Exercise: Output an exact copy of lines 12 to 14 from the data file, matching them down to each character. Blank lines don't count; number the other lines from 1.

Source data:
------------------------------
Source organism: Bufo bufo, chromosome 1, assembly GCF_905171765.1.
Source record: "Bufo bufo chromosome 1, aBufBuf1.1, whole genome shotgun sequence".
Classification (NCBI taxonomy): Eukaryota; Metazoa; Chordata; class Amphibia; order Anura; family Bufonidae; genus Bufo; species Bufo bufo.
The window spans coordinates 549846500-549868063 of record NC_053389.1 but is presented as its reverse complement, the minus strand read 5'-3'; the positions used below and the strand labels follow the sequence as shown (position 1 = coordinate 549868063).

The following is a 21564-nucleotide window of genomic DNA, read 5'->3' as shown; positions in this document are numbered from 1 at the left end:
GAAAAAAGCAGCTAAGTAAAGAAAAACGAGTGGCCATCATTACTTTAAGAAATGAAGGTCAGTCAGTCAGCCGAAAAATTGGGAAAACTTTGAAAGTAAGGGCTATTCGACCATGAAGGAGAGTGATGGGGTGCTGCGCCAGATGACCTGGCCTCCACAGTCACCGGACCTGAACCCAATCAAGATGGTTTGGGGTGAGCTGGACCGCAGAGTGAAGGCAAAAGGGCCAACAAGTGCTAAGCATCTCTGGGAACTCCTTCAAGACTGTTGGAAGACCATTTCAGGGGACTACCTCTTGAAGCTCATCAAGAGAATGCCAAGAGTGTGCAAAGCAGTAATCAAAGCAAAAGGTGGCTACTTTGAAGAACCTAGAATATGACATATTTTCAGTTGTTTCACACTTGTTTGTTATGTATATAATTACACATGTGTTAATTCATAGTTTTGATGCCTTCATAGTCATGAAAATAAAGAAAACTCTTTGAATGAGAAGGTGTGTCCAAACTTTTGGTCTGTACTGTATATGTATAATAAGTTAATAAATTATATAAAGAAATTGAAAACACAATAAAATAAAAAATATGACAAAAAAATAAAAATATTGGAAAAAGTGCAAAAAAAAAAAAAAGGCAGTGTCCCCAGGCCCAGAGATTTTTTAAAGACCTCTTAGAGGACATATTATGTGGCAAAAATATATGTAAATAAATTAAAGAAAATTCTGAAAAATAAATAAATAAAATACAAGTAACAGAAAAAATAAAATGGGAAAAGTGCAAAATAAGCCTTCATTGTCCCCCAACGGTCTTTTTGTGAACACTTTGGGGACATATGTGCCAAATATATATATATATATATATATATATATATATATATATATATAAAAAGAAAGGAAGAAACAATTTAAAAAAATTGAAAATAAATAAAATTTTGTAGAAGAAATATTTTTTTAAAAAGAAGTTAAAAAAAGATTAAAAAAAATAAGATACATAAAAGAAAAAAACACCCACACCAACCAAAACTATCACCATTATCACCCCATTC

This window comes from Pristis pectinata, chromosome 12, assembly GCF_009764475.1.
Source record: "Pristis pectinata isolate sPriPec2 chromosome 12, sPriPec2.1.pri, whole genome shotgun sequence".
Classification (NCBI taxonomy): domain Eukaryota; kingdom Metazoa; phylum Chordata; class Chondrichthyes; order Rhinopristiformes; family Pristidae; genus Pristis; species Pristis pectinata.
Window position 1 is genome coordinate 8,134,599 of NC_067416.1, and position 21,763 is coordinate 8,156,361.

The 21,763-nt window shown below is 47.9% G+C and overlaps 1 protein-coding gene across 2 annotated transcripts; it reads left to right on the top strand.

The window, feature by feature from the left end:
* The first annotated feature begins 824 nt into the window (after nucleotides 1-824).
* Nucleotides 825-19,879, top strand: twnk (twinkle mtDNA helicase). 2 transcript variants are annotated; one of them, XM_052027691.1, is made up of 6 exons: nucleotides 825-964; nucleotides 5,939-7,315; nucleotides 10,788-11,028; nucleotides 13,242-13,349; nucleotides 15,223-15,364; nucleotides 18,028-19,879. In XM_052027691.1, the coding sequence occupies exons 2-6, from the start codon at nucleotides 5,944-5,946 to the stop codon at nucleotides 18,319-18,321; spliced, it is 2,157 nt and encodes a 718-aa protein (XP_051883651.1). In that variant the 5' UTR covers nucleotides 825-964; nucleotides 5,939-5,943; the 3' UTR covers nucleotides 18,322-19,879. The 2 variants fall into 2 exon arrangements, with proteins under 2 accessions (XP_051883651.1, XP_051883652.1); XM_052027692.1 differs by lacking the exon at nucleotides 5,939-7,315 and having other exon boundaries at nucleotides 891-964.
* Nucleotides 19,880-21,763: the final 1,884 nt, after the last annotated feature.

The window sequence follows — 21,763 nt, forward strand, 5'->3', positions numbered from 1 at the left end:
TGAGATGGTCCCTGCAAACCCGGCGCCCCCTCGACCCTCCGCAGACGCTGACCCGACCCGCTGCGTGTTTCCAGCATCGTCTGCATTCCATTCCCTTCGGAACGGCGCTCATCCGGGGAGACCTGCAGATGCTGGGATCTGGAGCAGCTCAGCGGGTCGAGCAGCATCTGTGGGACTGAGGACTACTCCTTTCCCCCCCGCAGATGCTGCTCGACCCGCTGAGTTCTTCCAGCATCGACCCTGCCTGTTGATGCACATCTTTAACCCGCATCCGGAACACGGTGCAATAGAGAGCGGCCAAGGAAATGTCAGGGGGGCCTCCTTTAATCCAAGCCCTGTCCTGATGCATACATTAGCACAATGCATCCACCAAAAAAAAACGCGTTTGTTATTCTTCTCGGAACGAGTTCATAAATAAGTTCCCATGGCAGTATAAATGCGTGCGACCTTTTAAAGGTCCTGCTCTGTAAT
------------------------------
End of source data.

The window, feature by feature from the left end:
* The first annotated feature begins 824 nt into the window (after nucleotides 1-824).
* Nucleotides 825-19,879, top strand: twnk (twinkle mtDNA helicase). 2 transcript variants are annotated; one of them, XM_052027691.1, is made up of 6 exons: nucleotides 825-964; nucleotides 5,939-7,315; nucleotides 10,788-11,028; nucleotides 13,242-13,349; nucleotides 15,223-15,364; nucleotides 18,028-19,879. In XM_052027691.1, the coding sequence occupies exons 2-6, from the start codon at nucleotides 5,944-5,946 to the stop codon at nucleotides 18,319-18,321; spliced, it is 2,157 nt and encodes a 718-aa protein (XP_051883651.1). In that variant the 5' UTR covers nucleotides 825-964; nucleotides 5,939-5,943; the 3' UTR covers nucleotides 18,322-19,879. The 2 variants fall into 2 exon arrangements, with proteins under 2 accessions (XP_051883651.1, XP_051883652.1); XM_052027692.1 differs by lacking the exon at nucleotides 5,939-7,315 and having other exon boundaries at nucleotides 891-964.